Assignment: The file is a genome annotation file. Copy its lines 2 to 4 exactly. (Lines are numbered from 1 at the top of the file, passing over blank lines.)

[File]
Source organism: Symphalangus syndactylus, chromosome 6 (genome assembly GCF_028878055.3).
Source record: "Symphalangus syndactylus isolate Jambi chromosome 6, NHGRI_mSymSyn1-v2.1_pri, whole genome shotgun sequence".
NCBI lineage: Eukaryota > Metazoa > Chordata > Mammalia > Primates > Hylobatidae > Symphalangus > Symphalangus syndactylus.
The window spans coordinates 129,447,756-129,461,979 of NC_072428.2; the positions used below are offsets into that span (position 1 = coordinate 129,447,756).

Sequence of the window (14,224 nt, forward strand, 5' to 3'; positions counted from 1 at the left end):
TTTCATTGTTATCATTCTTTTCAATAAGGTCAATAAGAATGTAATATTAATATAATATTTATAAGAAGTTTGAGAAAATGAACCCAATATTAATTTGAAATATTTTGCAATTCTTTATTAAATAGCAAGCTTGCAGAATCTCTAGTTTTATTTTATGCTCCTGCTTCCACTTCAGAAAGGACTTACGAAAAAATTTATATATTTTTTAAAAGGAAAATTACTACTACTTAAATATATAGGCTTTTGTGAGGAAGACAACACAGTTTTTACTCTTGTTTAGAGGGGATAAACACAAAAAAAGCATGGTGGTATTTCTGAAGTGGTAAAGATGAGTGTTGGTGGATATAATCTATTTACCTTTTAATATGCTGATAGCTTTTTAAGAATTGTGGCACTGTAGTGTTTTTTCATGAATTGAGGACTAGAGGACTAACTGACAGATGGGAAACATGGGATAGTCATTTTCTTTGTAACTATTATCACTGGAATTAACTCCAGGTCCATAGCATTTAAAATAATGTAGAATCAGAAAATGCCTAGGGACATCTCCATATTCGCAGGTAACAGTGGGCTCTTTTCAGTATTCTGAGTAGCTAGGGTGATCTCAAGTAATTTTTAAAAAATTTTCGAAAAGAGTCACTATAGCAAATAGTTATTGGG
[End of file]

Source record: "Symphalangus syndactylus isolate Jambi chromosome 6, NHGRI_mSymSyn1-v2.1_pri, whole genome shotgun sequence".
NCBI lineage: Eukaryota > Metazoa > Chordata > Mammalia > Primates > Hylobatidae > Symphalangus > Symphalangus syndactylus.
The window spans coordinates 129,447,756-129,461,979 of NC_072428.2; the positions used below are offsets into that span (position 1 = coordinate 129,447,756).